Anglo-Saxon England (Paperback)
Cambridge University Press, 9780521038386, 392pp.
Publication Date: June 29, 2007
List Price: 60.00*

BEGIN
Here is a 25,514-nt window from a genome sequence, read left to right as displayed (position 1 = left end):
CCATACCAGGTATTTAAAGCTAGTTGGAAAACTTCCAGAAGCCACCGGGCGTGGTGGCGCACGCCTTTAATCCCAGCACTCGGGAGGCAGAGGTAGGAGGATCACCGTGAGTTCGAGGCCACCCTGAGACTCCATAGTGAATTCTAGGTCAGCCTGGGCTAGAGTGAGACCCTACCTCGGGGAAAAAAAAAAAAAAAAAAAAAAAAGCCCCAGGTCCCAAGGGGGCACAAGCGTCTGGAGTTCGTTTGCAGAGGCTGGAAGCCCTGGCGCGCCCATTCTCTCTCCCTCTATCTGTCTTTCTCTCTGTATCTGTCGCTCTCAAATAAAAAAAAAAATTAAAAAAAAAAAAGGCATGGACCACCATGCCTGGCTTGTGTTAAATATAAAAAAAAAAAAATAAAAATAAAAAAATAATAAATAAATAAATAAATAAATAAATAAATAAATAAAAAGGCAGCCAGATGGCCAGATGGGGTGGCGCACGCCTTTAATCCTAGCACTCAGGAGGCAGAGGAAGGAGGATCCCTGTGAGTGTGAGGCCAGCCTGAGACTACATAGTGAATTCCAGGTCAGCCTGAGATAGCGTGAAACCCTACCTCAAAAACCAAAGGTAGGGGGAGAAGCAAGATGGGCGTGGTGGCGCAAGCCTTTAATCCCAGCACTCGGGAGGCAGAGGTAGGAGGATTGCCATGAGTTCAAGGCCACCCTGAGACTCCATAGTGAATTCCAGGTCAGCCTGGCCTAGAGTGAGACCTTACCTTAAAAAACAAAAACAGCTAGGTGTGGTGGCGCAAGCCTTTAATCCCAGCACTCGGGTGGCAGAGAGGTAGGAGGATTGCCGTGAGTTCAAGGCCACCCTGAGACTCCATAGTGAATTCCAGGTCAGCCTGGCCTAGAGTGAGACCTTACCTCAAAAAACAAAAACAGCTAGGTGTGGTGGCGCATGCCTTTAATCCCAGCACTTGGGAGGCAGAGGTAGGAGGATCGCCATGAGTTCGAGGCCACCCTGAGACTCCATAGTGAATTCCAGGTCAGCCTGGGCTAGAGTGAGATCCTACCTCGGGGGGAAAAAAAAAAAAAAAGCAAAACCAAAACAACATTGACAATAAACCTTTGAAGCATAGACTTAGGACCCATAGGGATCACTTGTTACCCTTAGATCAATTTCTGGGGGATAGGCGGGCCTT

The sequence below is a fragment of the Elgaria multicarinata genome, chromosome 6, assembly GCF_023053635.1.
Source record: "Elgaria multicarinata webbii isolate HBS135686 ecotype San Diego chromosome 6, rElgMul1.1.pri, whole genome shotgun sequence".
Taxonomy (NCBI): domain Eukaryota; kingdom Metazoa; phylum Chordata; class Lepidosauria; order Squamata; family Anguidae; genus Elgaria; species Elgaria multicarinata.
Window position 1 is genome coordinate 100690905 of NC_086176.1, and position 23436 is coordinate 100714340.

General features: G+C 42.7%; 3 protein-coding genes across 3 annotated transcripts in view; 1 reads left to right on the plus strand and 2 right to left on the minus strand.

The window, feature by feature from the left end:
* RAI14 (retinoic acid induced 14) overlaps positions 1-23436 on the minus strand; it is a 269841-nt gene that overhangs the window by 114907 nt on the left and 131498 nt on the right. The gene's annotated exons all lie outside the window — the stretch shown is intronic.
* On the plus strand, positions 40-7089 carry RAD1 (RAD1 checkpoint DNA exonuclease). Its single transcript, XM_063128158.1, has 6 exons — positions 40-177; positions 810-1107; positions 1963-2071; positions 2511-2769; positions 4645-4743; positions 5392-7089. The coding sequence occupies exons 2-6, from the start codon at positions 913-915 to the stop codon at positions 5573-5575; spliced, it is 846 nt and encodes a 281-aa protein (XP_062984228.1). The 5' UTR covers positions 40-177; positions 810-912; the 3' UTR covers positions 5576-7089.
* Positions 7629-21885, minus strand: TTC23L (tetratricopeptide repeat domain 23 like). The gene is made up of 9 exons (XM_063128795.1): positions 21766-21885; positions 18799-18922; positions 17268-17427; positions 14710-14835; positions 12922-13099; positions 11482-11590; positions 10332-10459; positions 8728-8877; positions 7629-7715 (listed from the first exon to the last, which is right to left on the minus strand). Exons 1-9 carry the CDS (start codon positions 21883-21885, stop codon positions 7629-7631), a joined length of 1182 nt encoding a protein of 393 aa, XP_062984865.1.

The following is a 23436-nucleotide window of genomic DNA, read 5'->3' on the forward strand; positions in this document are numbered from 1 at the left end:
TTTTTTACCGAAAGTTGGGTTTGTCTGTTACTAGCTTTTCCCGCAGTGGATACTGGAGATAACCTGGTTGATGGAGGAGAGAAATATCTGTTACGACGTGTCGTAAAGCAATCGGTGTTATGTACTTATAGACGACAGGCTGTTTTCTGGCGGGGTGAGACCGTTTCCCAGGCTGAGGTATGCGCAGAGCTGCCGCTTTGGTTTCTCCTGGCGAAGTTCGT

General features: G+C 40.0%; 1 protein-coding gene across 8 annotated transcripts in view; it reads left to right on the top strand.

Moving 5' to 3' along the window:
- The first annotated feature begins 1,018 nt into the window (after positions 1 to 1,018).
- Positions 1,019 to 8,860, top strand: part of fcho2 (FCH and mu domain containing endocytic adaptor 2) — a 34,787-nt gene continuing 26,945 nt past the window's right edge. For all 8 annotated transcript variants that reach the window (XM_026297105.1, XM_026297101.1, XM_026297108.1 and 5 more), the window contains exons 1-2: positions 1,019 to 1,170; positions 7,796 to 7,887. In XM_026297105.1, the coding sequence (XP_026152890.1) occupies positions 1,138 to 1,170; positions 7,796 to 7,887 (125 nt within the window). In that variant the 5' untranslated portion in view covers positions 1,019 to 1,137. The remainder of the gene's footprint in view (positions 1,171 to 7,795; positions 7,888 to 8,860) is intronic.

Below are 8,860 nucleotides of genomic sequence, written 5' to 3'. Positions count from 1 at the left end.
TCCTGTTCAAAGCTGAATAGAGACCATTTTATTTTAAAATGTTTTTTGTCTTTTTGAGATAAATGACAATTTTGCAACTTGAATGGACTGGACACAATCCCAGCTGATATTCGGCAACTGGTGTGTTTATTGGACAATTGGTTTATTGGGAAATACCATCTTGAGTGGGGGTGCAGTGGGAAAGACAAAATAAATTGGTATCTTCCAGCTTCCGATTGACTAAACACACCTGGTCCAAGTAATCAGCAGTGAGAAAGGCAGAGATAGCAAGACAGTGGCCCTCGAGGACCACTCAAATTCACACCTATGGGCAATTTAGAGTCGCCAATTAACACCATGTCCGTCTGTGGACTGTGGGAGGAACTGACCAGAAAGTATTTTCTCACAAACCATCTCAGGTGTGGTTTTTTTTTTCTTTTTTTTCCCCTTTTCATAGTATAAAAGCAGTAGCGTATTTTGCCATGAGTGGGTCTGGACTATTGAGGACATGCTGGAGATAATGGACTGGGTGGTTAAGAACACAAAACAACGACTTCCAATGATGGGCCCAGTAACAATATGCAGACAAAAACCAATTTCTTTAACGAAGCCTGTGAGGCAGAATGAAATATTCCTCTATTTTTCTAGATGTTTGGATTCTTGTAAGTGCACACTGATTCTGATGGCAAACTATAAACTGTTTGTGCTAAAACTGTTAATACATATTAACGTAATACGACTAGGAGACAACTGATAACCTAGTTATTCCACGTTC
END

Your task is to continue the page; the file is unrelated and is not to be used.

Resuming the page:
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Was Old English metre really based on stress and rhythm? Do we really know that a particular glossed manuscript of a Latin curriculum author was used in an Anglo-Saxon classroom and, if so, how? How were disputes about bookland dealt with? What happened to the last male representative of the West Saxon royal line after the Norman Conquest? And what are the implications of the Taylors' great work on Anglo-Saxon architecture for related studies? These are among the challenging questions taken up in this book. The publication of findings concerning a striking sculptured stone unearthed at Repton and an interpretation of a panel on the Ruthwell Cross bring us close to some distinctive Anglo-Saxon ways of thinking. So do two source studies of vernacular prose, a demonstration of Aldhelm's interest in how a name is related to its referent, and a searching enquiry into early Anglo-Saxon kingship. Textual criticism and phonology are put to good use too. The usual comprehensive bibliography of the previous year's publications in all branches of Anglo-Saxon studies rounds off the book.